Natural gas-fired generation has received the bulk of the benefit from retiring coal generation. With coal retirements showing no signs of stopping, that pattern will likely continue. However, challenges abound for gas-fired generation. As wind and solar generation continues to grow, it will take a toll on gas. How large a toll? Today we’ll look at the impacts already being experienced.
As a case study, this commentary will look at Clark County, Nevada. Home to Las Vegas, 7 GW of gas-fired capacity, and just over 1.5 GW of solar. Beyond just the boundaries of Clark County itself, the county, through NV Energy, participates in the Western Energy Imbalance Market, so generation development across the Southwest also has an impact on the county.
Like many areas in the Southwest, Clark County has seen significant growth in solar capacity buildout. The snapshot below from BTU’s Power View platform shows current operational plants in Clark county.
Over the past four years, solar development within the county has doubled, although has plateaued since about 2018. BTU doesn’t expect that plateau to last though; currently, we estimate about 3 GW of solar capacity that is likely to come to market in Clark County over the next three years.
With load relatively flat in the West, the addition of new generation becomes a zero-sum game. New solar generation will have to be offset by other forms of generation. Let’s see what that has looked like in Clark County. Below is another snapshot from a different feature of the Power View. Here you can see and download historic hourly generation and heat inputs at a unit level.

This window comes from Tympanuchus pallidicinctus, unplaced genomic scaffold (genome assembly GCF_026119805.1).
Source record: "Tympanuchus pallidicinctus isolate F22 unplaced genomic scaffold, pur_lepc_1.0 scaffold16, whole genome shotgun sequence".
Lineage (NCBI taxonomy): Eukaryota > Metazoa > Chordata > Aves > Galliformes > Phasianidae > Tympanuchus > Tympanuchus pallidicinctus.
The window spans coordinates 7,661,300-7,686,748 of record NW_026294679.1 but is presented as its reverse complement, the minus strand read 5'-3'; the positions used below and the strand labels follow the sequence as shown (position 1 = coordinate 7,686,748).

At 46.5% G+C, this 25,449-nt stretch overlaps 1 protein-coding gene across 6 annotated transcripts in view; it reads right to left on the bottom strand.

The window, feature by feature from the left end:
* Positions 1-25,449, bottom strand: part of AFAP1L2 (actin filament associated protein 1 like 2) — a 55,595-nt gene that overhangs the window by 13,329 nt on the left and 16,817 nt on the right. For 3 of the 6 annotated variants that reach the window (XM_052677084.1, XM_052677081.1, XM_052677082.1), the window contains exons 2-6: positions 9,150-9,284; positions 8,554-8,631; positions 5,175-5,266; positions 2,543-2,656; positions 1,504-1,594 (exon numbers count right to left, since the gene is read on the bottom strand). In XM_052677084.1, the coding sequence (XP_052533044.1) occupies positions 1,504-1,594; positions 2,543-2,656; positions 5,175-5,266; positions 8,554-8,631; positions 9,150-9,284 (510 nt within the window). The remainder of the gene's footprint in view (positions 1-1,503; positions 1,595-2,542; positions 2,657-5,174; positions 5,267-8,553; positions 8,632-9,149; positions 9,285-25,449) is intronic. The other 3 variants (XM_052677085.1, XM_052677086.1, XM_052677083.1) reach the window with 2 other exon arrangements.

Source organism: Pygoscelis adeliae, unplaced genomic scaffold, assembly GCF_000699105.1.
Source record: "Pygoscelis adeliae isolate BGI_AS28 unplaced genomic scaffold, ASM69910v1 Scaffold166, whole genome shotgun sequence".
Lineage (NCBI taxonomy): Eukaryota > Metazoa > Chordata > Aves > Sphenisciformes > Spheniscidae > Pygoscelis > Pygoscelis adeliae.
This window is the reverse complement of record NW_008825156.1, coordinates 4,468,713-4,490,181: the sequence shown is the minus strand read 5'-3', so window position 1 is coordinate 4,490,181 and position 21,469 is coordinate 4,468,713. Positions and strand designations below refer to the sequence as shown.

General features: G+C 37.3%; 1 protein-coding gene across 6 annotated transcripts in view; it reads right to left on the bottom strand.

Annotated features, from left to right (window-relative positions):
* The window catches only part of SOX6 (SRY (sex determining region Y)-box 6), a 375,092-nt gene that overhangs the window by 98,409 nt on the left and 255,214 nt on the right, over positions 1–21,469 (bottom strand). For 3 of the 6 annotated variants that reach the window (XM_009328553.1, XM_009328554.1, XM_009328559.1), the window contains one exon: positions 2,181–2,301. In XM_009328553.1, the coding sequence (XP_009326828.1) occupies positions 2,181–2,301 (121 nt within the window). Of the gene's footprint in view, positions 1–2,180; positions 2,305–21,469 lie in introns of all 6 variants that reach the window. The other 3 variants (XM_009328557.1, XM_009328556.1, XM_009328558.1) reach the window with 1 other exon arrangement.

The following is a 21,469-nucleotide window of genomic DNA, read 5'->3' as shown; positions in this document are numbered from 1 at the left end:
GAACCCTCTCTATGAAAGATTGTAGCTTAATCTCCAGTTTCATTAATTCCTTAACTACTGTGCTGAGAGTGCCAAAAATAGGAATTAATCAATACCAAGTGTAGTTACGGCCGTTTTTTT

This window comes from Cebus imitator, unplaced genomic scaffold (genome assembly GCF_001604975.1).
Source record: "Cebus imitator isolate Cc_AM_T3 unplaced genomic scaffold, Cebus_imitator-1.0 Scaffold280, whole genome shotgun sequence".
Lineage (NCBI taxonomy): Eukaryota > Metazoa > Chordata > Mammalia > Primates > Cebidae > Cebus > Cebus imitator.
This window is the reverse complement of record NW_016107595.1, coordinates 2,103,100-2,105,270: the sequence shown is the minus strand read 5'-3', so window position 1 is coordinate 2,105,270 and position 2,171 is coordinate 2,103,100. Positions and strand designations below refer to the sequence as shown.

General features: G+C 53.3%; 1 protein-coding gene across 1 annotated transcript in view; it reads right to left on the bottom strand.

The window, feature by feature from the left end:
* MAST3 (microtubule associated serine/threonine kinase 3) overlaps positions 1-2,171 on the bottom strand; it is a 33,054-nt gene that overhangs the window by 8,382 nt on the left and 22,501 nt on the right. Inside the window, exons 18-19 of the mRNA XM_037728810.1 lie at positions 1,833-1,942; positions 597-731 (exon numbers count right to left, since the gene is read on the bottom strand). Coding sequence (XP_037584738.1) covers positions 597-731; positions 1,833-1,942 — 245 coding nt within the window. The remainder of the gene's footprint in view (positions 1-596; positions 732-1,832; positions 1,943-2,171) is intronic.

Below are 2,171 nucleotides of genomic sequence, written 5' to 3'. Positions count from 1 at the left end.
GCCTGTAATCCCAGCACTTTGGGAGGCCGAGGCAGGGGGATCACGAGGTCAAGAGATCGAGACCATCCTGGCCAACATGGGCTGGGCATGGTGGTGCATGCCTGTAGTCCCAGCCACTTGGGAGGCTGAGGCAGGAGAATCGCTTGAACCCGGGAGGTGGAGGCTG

In the above snapshot, the Chuck Lenzie Generating Station (CLGS) operational data is shown for 2017. CLGS is a 1.5 GW, a combined-cycle natural gas plant that has been in operation since 2006 and is located just north of Las Vegas. As compared to 2017 above, the charts below show some interesting dynamics at play more recently.
The top graphic shows the average hourly generation at CLGS where we can see generation evolved into what is known as the duck curve. This is the phenomenon we see in areas where solar generation has become increasingly prevalent. As solar generation ramps up through the day, other forms of generation must ramp down. Here CLGS displays a pretty consistent tick down in afternoon generation year after year. Interestingly, however, average daily gas deliveries off of the Kern River pipeline to CLGS have been flat from 2019 to 2020.
The bottom right graph shows the associated locational marginal pricing (LMP) averaged hourly at CLGS from 2018 through 2020. On average over the last three years, the highest on-peak pricing has been in the early morning and evening when solar is not available.
The graph at the bottom left is another illustration of the duck curve. This graph shows the average ramp needed from noon to peak load at 7 PM. As solar generation has grown year after year, that ramp at CLGS has increased from about 150 MW to nearly 500 MW. Natural gas plants will continue to see demand for the afternoon ramp increase as solar generation proliferates across the US. How gas plants are currently compensated by ISOs for the afternoon ramp is a topic for another commentary. Total L48 power generation capacity across all fuels is at 1,145 GW. L48 installed solar capacity at 36.2 GW currently and is forecast by BTU to grow by 70.4 GW in the next three years based on projects in advanced development. The natural gas-solar dynamic will no longer be relegated to the Southwest and natural gas generation will increasingly feel the impact. To follow these dynamics in detail, request a demo of BTU Analytics’ Power View platform.